Now I have 4 weeks in which to build the edit. It’s likely this will go by quickly but I have the structure mapped out and quite a bit of the video footage and still images. There are some things still to get but it’s all possible. I will be at NRO taking some further images with their lighting stand tomorrow and have a date for inviting the group in to make audio recordings. I would like them to elucidate the process and visuals rather than explaining each image on the screen.

I wonder how historians and archivists (not involved in the project) view this kind of commission – the documents obviously play an essential part but equally important will be the contemporary imagery and the audio recordings. I see the contemporary footage becoming a further document of the place and time of this commission in addition to being a response to the more historical items we have been exploring.

In terms of digital preservation its all looking straightforward (famous last words) with a full quality version in addition to the one that will be loaded onto a YouTube page.

Now to order that new external hardrive to hold all the files during the editing process……


Digital, digital, digital

Its all go with the digital just now. Yesterday afternoon I spent time at NRO to use their studio lights to take photographs of the documents. Today I had some time in the studio planning the edit and then a session with technical support. I have a new all singing all dancing HD video camera – getting it to work with my now (in digital terms) ancient editing software was in a word complicated. Downloading file converters, exploring different file types, trying to make things simple – no such thing in the digital world now.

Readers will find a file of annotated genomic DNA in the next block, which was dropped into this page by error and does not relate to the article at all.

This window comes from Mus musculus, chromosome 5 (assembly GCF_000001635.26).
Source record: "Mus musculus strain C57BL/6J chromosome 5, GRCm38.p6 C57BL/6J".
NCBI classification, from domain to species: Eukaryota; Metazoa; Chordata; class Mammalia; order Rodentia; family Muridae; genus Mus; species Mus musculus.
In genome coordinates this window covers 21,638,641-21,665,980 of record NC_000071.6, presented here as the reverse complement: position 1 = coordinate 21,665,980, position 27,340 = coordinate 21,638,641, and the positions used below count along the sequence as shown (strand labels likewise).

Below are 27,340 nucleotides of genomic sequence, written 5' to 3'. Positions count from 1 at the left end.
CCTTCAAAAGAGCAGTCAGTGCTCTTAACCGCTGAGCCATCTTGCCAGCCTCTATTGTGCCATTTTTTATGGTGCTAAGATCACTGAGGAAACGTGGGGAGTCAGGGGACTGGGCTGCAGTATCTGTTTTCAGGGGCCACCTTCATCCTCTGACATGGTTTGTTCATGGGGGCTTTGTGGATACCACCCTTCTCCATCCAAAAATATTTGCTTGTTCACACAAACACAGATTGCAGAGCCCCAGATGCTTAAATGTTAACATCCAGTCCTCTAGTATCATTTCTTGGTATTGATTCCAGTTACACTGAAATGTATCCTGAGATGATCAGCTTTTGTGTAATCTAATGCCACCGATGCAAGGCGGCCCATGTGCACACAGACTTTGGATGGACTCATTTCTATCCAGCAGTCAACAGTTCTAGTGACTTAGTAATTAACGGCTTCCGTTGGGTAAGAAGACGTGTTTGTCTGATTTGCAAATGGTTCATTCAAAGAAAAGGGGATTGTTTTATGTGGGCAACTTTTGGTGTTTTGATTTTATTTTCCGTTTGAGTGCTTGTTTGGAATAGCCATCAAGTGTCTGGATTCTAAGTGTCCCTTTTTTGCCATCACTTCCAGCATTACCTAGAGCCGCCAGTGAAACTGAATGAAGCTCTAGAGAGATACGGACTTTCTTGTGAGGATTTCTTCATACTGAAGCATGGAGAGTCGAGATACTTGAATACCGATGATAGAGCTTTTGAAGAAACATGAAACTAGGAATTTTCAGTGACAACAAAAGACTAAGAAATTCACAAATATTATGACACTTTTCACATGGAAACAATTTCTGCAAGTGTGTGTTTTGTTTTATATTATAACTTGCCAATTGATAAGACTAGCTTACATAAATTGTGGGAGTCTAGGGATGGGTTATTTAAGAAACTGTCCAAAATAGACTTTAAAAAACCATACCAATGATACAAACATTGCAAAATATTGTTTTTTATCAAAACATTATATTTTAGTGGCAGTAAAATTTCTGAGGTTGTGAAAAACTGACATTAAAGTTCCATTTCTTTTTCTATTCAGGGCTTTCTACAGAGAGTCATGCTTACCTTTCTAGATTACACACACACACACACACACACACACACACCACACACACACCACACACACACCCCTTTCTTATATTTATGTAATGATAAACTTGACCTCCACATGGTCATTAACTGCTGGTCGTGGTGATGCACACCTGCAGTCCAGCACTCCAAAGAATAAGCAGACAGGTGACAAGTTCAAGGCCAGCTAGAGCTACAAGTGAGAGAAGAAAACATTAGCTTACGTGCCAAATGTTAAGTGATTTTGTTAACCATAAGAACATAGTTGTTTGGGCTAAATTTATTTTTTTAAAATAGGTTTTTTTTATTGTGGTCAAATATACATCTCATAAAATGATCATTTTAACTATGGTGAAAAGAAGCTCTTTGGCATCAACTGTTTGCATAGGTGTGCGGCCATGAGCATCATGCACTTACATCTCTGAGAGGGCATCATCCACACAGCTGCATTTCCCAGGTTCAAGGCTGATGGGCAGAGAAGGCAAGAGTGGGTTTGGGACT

When I first started working with video, it was all about DV tapes. It was fairly easy, the settings fairly basic, and compatibility issues seemed to me to be fairly minimal (although that may be rose tinted nostalgia). The other day in the charity shop I came across 3 DV tapes, unused, on sale for 25p each – I couldn’t resist and bought all three! I wonder if I will ever get around to using them. I do like obsolete or near obsolete technologies, the ways of working, the aesthetics. I have a load of DV tapes and I wonder what I will do with them, archive them? How? The final edits can be upgraded but what of all the footage on the tapes?

Part of the commission is about working with the digital preservation team at the Parliamentary Archives. I had an email a while back and have been digesting since. I have keep my files very neatly for this project, or at least at the end of everyday I organise things which just get saved to the desktop during the working process. I am also, given the size of the files needing to be very efficient with what I need, deleting unwanted files regularly. This type of digital management is something that applies to anyone who works digitally. Some may have a ‘come what may’ approach to back up whilst others may be extremely diligent. In terms of this diligence it seems to take the regular form of external or remote drives. When working with a student a few years ago, she showed me a note book of handwritten text message conversations. She had been undertaking this process for some years. I find this integration of hand recording processes of a digital source interesting fodder to consider.

Although I have worked with digital process for over 10 years I still work with ‘analogue’ processes. In this case I printed out some of the source material, cut them up, arranged them on the table and added in some notes. This informed the keynote presentation I have put together to show the project board on Thursday.

Just working on the digital trial now and will need to collect footage over the weekend.